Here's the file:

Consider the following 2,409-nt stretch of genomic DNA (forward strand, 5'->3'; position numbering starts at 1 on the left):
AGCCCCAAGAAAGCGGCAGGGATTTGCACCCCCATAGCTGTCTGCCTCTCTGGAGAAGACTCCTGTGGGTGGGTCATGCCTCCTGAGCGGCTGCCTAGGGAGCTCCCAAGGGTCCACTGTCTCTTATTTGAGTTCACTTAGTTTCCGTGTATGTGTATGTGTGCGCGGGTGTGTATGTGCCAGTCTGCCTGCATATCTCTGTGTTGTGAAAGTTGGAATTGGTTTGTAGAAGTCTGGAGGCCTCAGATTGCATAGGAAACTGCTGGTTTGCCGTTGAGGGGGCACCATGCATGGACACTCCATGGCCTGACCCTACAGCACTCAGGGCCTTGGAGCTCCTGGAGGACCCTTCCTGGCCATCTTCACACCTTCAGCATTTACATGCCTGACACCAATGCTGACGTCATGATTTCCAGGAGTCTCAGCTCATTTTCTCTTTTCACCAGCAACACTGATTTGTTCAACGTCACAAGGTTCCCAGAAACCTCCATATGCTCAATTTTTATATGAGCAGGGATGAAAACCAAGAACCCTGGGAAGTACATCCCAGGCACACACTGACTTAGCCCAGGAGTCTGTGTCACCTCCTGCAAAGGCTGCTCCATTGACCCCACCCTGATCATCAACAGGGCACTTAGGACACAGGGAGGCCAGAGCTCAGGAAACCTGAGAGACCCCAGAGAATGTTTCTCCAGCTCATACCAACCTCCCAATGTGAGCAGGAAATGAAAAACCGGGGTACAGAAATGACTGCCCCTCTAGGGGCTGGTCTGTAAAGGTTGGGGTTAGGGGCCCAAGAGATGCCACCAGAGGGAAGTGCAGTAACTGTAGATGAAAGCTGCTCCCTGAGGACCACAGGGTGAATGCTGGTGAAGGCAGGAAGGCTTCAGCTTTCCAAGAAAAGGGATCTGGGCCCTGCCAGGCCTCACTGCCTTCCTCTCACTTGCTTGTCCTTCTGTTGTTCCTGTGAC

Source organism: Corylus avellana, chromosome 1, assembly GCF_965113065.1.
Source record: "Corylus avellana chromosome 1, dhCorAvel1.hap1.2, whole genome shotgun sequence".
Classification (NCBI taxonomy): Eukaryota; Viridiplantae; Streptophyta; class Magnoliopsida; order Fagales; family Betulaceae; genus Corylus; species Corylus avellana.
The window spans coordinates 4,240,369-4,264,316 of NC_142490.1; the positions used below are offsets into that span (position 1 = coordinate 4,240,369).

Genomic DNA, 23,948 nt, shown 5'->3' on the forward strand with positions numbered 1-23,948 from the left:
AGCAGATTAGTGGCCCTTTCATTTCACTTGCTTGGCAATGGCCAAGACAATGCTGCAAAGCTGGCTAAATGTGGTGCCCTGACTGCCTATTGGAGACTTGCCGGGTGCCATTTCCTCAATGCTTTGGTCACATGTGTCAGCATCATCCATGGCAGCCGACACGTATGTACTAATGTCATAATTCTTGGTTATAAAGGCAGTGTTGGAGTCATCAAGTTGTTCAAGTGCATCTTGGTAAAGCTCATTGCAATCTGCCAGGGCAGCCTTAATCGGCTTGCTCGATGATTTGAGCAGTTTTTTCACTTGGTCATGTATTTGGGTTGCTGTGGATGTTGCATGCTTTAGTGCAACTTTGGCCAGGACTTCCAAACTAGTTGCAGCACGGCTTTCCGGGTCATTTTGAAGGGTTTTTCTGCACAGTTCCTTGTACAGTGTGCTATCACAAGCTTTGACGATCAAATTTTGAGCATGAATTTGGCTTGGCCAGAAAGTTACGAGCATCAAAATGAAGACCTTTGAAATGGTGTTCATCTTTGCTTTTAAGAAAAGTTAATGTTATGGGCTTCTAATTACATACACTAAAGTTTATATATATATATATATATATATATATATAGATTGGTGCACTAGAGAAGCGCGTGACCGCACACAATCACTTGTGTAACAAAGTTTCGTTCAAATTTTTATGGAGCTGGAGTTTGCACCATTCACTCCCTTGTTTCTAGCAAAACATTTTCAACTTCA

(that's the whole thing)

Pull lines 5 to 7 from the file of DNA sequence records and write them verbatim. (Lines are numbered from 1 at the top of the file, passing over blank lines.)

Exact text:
Classification (NCBI taxonomy): Eukaryota; Viridiplantae; Streptophyta; class Magnoliopsida; order Fagales; family Betulaceae; genus Corylus; species Corylus avellana.
The window spans coordinates 4,240,369-4,264,316 of NC_142490.1; the positions used below are offsets into that span (position 1 = coordinate 4,240,369).

Genomic DNA, 23,948 nt, shown 5'->3' on the forward strand with positions numbered 1-23,948 from the left: